Health Care

Mother Cabrini Health Foundation to release report addressing statewide nursing shortage

The foundation will unveil the study at its upcoming Healthier Communities, Healthier People summit at the Museum of the City of New York, presented by City & State.

Participants in a nursing training program at Nascentia Health, a Mother Cabrini Foundation grantee.

Participants in a nursing training program at Nascentia Health, a Mother Cabrini Foundation grantee. Nascentia Health

A new report addressing challenges to statewide registered nursing recruitment and retention will be released at the Healthier Communities, Healthier People summit on Wednesday, hosted by the Mother Cabrini Health Foundation at the Museum of the City of New York and presented by City & State.

The study, prepared by Mother Cabrini in partnership with the University at Albany’s Center for Health Workforce Studies, will detail leading causes of nursing shortages and potential strategies to be implemented by New York state hospitals. Based on interviews and focus groups with chief nursing executives and human resource experts hailing from 60 hospitals, the analysis will identify the most promising solutions to address the shortage.

“This study is further evidence of the pervasive RN shortages and workplace culture challenges that are urgently impacting all aspects of health systems in New York – from staff experience and patient outcomes to the sustainability of hospitals,” said Jean Moore, director of the Center for Health Workforce Studies. “Conducting this research is necessary to identify key challenges and map out both short and long-term solutions that will support our RN workforce for years to come.”  

New York’s ongoing statewide shortage was exacerbated by the COVID-19 pandemic. Registered nurse recruitment and retention have been hit the hardest across the state, especially in acute care hospitals.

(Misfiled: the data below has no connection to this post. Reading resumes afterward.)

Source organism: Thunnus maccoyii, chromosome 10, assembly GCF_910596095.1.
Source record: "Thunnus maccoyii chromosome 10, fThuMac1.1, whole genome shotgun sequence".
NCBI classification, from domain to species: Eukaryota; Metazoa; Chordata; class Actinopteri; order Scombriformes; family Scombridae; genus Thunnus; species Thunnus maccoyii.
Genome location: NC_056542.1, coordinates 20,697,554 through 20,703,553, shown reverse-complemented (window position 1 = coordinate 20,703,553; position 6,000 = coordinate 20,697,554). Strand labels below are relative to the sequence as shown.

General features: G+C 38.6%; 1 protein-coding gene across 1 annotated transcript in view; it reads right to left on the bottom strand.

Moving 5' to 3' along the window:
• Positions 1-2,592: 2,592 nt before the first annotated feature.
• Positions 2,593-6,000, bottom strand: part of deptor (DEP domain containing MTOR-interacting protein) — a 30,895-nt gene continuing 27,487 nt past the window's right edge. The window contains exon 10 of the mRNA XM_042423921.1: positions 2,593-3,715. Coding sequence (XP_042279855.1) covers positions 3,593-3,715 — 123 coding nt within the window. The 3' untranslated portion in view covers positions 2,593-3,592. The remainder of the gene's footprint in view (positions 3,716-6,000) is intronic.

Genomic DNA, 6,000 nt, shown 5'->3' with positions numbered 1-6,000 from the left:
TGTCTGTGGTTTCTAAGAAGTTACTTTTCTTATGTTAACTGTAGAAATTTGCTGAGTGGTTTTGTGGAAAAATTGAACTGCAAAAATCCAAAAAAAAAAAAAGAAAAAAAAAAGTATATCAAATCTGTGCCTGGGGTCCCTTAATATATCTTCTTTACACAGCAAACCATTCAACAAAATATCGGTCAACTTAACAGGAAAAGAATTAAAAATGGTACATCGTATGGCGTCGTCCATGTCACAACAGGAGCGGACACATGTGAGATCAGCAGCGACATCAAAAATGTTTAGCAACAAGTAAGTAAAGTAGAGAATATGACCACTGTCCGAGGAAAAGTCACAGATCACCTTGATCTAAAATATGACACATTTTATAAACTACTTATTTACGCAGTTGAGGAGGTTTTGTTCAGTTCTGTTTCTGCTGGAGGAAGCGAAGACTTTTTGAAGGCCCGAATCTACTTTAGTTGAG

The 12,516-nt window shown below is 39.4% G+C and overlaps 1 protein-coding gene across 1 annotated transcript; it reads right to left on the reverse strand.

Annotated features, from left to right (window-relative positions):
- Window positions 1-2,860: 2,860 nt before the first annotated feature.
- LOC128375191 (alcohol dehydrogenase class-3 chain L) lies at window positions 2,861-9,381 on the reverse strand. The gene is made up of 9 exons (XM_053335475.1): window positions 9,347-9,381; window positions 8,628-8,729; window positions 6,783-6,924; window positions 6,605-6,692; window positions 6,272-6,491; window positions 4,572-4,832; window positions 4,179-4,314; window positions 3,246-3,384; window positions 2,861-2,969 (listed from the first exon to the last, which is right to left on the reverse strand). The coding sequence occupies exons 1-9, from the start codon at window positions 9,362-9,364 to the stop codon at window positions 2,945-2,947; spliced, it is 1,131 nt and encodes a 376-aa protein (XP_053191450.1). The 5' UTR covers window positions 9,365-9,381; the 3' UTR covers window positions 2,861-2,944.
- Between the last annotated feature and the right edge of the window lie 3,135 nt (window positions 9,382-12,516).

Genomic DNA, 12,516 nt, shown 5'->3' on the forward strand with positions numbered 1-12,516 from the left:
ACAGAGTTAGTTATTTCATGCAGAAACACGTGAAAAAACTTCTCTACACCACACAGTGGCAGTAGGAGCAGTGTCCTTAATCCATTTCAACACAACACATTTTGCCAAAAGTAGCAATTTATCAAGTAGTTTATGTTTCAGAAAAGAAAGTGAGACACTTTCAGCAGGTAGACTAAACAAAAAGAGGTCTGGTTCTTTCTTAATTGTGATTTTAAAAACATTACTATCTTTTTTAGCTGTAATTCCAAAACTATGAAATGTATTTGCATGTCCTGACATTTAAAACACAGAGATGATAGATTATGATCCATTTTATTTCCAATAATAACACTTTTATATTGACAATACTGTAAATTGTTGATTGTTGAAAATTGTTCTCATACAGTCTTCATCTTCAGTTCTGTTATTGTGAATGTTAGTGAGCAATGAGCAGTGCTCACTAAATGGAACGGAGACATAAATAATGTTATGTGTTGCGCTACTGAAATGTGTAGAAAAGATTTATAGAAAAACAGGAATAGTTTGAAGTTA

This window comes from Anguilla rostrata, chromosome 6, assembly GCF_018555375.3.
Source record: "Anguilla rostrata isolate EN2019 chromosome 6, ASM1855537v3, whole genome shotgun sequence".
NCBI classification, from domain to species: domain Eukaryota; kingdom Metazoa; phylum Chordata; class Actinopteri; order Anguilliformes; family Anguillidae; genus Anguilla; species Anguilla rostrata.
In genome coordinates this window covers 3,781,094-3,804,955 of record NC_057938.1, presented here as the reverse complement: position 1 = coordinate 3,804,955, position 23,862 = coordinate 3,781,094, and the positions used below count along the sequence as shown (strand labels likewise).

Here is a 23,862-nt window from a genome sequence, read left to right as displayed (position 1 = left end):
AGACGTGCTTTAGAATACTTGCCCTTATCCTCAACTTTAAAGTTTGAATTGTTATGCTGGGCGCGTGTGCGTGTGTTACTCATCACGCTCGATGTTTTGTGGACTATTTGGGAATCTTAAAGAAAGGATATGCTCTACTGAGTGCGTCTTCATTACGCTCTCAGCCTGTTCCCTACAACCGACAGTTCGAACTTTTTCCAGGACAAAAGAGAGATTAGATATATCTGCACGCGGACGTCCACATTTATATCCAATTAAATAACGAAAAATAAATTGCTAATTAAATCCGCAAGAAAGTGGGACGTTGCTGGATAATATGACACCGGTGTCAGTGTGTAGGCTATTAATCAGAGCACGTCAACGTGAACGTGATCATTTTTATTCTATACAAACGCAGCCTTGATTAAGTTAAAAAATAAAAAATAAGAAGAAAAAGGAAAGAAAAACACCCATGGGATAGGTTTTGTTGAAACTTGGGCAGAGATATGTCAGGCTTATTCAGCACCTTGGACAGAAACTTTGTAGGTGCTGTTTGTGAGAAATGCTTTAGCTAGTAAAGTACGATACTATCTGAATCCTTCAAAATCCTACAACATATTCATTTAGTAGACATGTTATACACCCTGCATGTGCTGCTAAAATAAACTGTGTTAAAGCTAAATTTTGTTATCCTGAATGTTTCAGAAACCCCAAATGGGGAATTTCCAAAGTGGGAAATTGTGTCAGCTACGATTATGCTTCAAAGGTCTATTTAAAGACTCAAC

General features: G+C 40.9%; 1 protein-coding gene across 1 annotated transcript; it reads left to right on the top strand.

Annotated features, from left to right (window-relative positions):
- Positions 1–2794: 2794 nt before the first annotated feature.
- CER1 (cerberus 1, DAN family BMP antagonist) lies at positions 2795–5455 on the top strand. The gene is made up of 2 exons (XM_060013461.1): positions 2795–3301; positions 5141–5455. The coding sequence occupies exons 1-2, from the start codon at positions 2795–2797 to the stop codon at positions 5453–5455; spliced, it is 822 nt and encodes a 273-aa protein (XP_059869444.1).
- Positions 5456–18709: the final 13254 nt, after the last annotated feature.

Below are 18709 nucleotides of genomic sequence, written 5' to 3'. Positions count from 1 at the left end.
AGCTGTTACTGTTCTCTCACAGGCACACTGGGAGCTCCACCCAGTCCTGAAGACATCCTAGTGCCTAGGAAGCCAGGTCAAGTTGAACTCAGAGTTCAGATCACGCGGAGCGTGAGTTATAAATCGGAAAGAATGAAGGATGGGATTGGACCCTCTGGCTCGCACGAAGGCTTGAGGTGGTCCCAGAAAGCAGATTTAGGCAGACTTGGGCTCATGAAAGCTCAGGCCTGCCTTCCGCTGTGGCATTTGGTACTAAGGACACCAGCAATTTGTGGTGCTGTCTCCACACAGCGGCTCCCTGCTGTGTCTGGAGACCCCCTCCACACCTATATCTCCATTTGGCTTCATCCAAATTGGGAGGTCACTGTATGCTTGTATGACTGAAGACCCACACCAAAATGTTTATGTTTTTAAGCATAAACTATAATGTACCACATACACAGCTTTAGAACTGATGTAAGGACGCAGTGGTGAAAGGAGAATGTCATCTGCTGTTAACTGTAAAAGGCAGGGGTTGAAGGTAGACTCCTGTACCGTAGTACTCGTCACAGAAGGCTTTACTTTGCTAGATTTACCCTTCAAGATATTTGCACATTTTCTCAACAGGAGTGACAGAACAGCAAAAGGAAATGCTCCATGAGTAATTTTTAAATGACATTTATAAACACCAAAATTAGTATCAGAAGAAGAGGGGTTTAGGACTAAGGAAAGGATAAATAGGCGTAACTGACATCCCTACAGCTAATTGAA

Among statewide efforts to alleviate this strain, Gov. Kathy Hochul’s The “Nurse of Tomorrow Act of 2024” aims to entice new nursing graduates by providing grants to hospitals and schools towards nurse recruitment, education and retention. Additionally, legislative incentives include “Nurses Across New York,” a loan repayment program for registered nurses and licensed practical nurses working in underserved areas across the state, and the inclusion of New York into the interstate licensure compact – allowing for out-of-state nursing hires at a premium. 

Despite these efforts, only 53% of actively licensed nurses in New York State are actively working as nurses, indicating that such shortages reflect poor working conditions, rather than the number of available workers, according to the New York State Nurses Association.

The Mother Cabrini study will also detail factors contributing to persistent registered nurse shortages, in addition to key priorities for strengthening recruitment and retention.

“In order to address New York’s long-term health needs, we need to offer consistent support to the RNs working tirelessly to serve patients,” said Msgr. Gregory Mustaciuolo, CEO of the Mother Cabrini Health Foundation. “The study is helping to inform how we can best support hospitals, so they can deliver high-quality care to those who need it most, especially New York’s medically underserved.”The Mother Cabrini Health Foundation will use the report’s findings to inform its grantmaking in the coming year, adding to the organization’s portfolio of nearly 2,700 grants, totaling more than $800 million to community-based organizations, healthcare providers, food banks, social service centers and more.